The 3-Act Structure: In Detail

In order to utilize the 3-Act Structure efficiently, there is a need for a systematic sequence of elements to be followed that carries the story forward.  In the 3-Act Structure, each act has some particular story moves and by following these particular set of acts, you can rest easy that there will be no place for errors in your story.

If this structure is new to you and you’re wondering about what the hell it is, then check out the first part of this article- The 3-Act Structure: Introduction.

Here’s a list of the 3 biggest advantages of using this structure:

  1. It helps you to stay connected to the theme/idea/plotline of the story.
  2. It helps you to look at your story from a broader and better perspective.
  3. It helps you to recognize the unwanted elements in your story and helps you in cleaning up your story.

Here’s a chart that I made which will give you the gist of this structure.

3-AS by Heena Rathore P. (All rights reserved. Please contact the author before using this image.)

3-AS by Heena Rathore P. (All rights reserved. Please contact the author before using this image.)

ACT-I

Introduction

  • Introduction to the MC(s)
  • Introduction and laying the foundation of the fictional world (in case of Fantasy)
  • An introduction of the circumstances surrounding the MC and the secondary characters.
  • An introduction of the main relationships.
  • Introducing the main hook of the book.
  • An introduction to the conflict.
  • Establishment of the main relationships that were introduced earlier.
  • Introducing the antagonist (or, at least, hint stuff about him/her.)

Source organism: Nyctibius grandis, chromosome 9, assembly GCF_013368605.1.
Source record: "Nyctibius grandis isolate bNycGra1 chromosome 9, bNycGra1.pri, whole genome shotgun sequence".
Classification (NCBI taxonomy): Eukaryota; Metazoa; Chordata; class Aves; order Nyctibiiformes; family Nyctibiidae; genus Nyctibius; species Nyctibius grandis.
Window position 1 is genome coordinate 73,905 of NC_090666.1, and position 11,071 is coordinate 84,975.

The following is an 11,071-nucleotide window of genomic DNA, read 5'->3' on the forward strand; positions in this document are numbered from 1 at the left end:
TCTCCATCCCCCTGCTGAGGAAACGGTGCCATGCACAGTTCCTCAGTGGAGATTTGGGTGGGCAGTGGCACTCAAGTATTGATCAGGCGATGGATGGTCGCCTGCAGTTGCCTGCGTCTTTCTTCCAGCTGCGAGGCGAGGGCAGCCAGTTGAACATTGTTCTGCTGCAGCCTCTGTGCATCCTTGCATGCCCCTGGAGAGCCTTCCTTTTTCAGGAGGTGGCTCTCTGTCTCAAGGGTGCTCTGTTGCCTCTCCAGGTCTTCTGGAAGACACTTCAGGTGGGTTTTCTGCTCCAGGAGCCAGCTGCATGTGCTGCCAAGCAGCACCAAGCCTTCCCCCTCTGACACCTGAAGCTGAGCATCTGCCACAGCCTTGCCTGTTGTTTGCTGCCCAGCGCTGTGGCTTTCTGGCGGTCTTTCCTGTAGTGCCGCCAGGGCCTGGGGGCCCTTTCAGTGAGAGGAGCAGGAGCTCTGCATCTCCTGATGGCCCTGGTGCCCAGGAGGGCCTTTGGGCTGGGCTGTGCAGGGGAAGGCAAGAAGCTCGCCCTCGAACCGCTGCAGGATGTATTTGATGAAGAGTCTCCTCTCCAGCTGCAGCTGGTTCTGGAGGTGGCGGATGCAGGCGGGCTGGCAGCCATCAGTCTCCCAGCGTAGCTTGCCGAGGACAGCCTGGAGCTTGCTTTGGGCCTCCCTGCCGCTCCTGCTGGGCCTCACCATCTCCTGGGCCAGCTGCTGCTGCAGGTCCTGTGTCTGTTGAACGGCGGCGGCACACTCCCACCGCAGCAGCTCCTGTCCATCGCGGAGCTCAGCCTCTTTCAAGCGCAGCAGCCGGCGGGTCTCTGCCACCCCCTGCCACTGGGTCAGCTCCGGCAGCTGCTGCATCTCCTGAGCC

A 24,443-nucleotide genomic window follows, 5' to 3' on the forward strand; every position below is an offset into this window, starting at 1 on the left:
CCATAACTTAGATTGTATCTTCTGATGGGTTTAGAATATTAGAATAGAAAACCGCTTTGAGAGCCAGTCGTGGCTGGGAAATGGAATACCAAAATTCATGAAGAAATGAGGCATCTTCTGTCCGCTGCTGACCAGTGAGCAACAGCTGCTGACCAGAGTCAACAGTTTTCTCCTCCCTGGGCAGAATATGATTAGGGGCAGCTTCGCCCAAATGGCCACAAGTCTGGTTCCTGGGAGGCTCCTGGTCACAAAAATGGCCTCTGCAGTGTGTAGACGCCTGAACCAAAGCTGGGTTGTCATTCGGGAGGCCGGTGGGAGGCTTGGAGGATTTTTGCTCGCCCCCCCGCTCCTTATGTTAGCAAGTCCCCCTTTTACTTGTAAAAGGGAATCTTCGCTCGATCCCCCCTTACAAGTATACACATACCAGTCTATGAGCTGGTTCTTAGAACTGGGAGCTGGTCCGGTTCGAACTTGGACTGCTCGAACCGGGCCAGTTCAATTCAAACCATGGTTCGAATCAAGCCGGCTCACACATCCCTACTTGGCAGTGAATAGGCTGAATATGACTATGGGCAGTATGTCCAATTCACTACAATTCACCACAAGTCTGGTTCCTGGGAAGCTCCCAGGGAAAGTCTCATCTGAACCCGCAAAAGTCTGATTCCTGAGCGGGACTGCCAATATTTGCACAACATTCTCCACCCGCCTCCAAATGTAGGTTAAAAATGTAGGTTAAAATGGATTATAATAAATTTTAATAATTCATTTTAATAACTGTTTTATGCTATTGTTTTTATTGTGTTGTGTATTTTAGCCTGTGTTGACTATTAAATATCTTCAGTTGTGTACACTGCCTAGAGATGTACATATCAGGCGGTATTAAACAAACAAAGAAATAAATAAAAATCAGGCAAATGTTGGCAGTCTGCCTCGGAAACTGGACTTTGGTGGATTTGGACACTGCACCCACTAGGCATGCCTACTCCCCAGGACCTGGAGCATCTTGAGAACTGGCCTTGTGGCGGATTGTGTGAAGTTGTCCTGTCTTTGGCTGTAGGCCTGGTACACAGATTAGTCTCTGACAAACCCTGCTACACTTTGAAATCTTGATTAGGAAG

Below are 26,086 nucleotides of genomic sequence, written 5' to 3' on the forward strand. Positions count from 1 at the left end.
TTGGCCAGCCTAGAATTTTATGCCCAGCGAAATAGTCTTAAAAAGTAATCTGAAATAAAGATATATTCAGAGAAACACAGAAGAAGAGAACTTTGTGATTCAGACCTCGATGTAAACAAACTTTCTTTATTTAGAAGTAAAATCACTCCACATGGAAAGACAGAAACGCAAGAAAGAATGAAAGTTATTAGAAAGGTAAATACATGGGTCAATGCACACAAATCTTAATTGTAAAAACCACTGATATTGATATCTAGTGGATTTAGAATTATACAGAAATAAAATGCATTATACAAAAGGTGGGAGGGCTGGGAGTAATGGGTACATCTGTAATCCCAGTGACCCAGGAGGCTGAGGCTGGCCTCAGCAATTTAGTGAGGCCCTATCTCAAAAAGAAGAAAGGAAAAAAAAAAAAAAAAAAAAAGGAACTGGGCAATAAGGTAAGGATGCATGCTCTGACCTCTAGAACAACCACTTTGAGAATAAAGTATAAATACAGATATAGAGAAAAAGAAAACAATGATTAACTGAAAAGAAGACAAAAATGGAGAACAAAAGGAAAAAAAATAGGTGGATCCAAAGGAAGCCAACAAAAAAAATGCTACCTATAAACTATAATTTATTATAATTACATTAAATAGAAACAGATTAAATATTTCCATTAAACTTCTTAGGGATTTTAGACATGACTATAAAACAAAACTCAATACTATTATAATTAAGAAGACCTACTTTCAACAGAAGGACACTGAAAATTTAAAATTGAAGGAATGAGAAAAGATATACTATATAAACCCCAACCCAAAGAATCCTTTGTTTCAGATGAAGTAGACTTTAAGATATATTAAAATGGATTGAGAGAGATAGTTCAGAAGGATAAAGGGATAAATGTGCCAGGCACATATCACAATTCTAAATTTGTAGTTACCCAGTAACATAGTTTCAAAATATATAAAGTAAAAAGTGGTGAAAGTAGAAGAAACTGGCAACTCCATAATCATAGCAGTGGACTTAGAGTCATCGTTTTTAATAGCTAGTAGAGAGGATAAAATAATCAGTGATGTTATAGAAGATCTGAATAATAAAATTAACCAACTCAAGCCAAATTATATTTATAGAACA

ACT-II

1) Complication

  • Elaborate the conflict by making more difficult and dangerous.
  • Introduce a backstory through flashbacks or an old memory (or in any way you want) in relation to the conflict.
  • Make the MC solve/fight the conflict in his own way.
  • Keep the antagonist in motion. Make him do something. Anything. Don’t leave him out otherwise the plot will get boring.

2) Destruction

  • Destroy the MC physically and/or emotionally after he tries to solve/fight the conflict.
  • This part should be the lowest point in his life.
  • Make sure to make it look like there’s no way out.

ACT-III

Resolution

  • Show MC getting over his fears and disappointment (add a convincing source of motivation.)
  • Defeating the antagonist or being defeated himself (whatever suits your stories.)
  • Make sure to clean up- explain anything that needs an explanation. Do not leave any loose ends.

So, these are the 3 Acts explained to the best of my knowledge. There are innumerable variants of the 3-Act Structure but this is the one that I follow. It’s my own version and it works beautifully for me. I hope that it will help you as much as it for me. I wrote my first novel, Deceived, using this method and, therefore, I trust it completely.

I’d like to conclude by giving you a small advice- 50% to 75% is the mark where most of the stories go weak. So, pay special attention to the 2nd part of Act-II, i.e., the Destruction part.

What about you? Have you ever tried the 3-Act Structure?
Leave a comment below and I promise to get back to you ASAP.


 

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This work is licensed under a Creative Commons Attribution-NonCommercial-NoDerivatives 4.0 International License.

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7 Comments on “The 3-Act Structure: In Detail

  1. Pingback: All About First Drafts – Heena Rathore P.

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